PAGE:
Below is an example of what search results look like after installing the Site Advisor tool:

And yes, NotebookReview.com is totally safe — but you knew that.

The Site Advisor tool is great to have when you are searching for things you do not usually search for (and thus might be unfamiliar with sites that come up). It never hurts to double-check. As always, use your judgment when clicking on links. If something is too good to be true, it is.

Step Three: Change Your Online HabitsProtect Yourself Online - Internet Safety Tips 2

The single greatest danger you face on the Internet is yourself. More specifically, there is no software that can compensate for your poor Internet safety habits.

Let’s start with how much critical information you willingly give away. This is the Internet — information posted online can be seen by almost anyone, and secure websites can be hacked. Even restricted pages such as your Facebook profile are not entirely safe — someone with access (such as your “friends”) could copy and paste the information to a Web page that isn’t truly private. The bottom line here is that you need to be extra careful with yourself on the Internet. Below are a few of the habits I see daily that present huge security risks to the users:

? Connecting to unsecured wireless networks: You know that coffee shop down the street that offers free Wi-Fi? That free Wi-Fi access could cost you a lot if it is unsecured (Windows will indicate whether a network is secured/unsecured when you try to connect). An unsecured connection is an open network that allows anyone to connect — information passed from your laptop to the wireless router and vice versa can be intercepted by people with the right tools since it is not encrypted. Additionally, network attacks can be made from other computers connected to the network.
Internet Safety Habit: Avoid unsecured Wi-Fi

? Accessing secure websites in public: Even on a secured network, remember that people can see what you type on your laptop screen. All it takes is one person to walk by with a camera phone and snap a picture of your online banking page. The same is true at your office, where all it takes is one nosy coworker poking over a cubicle wall or an unscrupulous network administrator spying on your workstation to snag your passwords.
Internet Safety Habit: Access secure websites only at home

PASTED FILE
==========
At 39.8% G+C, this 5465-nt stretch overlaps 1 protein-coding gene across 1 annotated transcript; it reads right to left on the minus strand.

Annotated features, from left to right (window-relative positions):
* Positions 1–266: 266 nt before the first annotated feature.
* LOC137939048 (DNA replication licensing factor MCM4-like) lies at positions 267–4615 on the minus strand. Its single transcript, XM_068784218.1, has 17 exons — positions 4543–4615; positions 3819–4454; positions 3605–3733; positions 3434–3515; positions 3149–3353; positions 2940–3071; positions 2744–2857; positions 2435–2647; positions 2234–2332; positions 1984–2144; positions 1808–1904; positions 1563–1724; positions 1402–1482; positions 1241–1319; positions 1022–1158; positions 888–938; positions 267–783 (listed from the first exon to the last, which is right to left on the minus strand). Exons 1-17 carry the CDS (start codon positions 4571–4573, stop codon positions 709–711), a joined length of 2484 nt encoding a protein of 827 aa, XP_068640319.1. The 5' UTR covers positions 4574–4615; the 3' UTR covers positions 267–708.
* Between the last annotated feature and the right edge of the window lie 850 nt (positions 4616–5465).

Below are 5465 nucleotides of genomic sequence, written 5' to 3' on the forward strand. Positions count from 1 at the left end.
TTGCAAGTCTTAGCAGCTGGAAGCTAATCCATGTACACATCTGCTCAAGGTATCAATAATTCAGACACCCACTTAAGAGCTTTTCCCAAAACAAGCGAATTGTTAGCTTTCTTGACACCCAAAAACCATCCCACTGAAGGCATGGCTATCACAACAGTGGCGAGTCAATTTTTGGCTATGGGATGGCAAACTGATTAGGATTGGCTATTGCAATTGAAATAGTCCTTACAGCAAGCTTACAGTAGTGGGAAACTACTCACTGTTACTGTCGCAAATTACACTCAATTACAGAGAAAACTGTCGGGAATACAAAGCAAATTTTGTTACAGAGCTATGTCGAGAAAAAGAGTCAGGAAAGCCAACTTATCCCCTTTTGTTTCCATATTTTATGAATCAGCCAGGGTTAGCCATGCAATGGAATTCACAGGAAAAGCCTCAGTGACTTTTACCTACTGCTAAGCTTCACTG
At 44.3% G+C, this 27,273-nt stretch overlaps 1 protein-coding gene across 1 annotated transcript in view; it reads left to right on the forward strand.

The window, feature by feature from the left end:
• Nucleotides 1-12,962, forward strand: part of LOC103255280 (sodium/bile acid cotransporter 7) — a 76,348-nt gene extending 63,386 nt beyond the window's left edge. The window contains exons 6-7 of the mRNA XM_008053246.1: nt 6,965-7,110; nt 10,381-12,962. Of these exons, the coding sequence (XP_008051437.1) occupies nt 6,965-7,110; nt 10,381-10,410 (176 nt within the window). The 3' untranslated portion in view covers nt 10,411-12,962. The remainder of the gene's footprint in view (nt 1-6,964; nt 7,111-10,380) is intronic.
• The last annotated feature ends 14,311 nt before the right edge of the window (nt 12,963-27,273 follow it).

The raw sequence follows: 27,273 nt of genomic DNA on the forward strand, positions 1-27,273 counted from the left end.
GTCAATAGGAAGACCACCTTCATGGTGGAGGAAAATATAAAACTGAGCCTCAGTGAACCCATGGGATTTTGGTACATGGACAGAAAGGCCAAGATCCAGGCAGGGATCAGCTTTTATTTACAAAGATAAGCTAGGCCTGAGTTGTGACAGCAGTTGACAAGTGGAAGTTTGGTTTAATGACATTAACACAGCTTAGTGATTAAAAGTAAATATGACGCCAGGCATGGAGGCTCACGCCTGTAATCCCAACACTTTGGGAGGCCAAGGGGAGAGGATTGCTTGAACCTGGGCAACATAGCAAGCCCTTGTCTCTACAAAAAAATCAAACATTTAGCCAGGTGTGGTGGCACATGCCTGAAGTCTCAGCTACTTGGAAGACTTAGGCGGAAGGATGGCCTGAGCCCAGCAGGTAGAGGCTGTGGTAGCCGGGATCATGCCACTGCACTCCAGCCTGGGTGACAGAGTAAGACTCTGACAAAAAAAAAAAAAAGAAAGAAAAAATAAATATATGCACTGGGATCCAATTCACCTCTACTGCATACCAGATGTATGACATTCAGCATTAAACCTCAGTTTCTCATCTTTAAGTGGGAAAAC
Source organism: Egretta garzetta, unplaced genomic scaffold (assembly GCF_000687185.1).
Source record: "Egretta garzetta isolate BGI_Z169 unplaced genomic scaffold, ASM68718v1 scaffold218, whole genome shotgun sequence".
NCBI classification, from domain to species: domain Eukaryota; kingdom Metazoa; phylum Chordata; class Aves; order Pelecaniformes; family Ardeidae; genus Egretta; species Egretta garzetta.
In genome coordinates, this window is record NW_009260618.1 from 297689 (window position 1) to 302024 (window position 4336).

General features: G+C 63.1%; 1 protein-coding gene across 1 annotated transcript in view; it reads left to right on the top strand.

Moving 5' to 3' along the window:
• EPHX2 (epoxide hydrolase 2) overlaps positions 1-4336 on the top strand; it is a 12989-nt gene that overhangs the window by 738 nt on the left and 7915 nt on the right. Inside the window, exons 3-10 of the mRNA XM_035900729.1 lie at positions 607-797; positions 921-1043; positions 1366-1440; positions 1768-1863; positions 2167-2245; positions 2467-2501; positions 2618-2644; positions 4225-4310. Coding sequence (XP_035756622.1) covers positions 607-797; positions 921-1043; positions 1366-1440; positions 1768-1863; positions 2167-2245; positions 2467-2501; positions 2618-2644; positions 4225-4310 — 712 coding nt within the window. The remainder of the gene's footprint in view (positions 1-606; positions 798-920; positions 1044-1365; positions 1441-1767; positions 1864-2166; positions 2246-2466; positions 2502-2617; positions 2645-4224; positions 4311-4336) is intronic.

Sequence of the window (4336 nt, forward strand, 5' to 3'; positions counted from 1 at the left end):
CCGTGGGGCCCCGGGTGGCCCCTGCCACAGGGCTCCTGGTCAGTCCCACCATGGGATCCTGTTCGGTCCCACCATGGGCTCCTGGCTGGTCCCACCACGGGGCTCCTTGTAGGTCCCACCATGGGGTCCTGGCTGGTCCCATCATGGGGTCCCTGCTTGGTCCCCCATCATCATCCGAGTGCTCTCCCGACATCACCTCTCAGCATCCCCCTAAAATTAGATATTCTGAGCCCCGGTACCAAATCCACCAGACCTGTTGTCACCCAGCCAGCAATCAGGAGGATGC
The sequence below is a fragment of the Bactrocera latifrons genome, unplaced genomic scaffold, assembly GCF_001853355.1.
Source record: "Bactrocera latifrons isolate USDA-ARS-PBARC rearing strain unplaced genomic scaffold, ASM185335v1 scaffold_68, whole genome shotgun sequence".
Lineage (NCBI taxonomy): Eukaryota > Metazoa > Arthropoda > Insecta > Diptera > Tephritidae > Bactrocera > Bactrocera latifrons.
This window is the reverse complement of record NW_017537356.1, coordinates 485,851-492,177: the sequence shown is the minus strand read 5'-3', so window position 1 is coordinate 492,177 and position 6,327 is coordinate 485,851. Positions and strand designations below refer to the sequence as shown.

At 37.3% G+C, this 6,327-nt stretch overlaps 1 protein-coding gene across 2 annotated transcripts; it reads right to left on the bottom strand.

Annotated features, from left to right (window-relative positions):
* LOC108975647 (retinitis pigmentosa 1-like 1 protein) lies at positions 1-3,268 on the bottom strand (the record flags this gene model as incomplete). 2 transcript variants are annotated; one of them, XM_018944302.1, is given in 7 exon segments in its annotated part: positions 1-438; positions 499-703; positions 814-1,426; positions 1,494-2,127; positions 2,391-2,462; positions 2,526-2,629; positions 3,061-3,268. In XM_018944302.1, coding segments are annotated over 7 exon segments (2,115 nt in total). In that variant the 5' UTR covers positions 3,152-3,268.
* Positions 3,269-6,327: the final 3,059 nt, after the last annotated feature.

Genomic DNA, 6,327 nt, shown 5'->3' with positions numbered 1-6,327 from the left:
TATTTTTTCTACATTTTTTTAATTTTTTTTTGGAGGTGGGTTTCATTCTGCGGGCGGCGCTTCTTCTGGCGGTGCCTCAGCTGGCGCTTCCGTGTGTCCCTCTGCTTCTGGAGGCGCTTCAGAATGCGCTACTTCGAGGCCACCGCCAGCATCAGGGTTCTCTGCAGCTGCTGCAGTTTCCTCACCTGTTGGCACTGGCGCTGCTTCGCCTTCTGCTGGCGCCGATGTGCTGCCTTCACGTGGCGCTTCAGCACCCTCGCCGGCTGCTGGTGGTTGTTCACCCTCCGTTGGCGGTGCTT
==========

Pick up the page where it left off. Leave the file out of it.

? Saving personal information on shopping websites: Most shopping sites offer to save your credit card and address information for easier checkout in the future. While this is convenient for the few sites you shop at regularly, please do not opt to save info on every site you shop. Though the information is supposedly secured, successful hacking attempts have occurred in the past and personal data has been stolen. Also, there are too many stories of personal information getting “lost”.
Internet Safety Habit: Don’t save credit card numbers on shopping sites

? Posting personal information on social networking sites: I find it amusing that people post the details of their personal lives on social networking sites such as Facebook, give a platoon of their “friends” access, and then complain about privacy issues. Am I the only one that can see the issue here?
Internet Safety Habit: Only post information online you want everyone to see

? Keep your computer personal: Internet browsers such as Internet Explorer and Mozilla Firefox make it easy to store password and form information (such as names and addresses used in order forms). Anyone that opens the web browser on your computer can check your browsing history, visit your “secure” sites (like your Web-based email) and automatically log in as you because you opted to have the browser save your password. Avoid storing passwords, or better yet, password-protect your computer and lock it when not in use (press the Windows key and L to lock your computer). Make a second account on your computer for other people to use so your information is kept separate, and make sure that account is password-protected and not an administrator.
Internet Safety Habit: Never save passwords on any computer that you share

? Do not install software you do not explicitly want: Many software vendors try to sneak additional pieces of software on your system during the install process. For example, toolbars for your Internet browser, updater tools, and other unnecessary (and annoying) items. If you wanted those pieces of software, you would have installed them on your own.
Internet Safety Habit: Install as little software as possible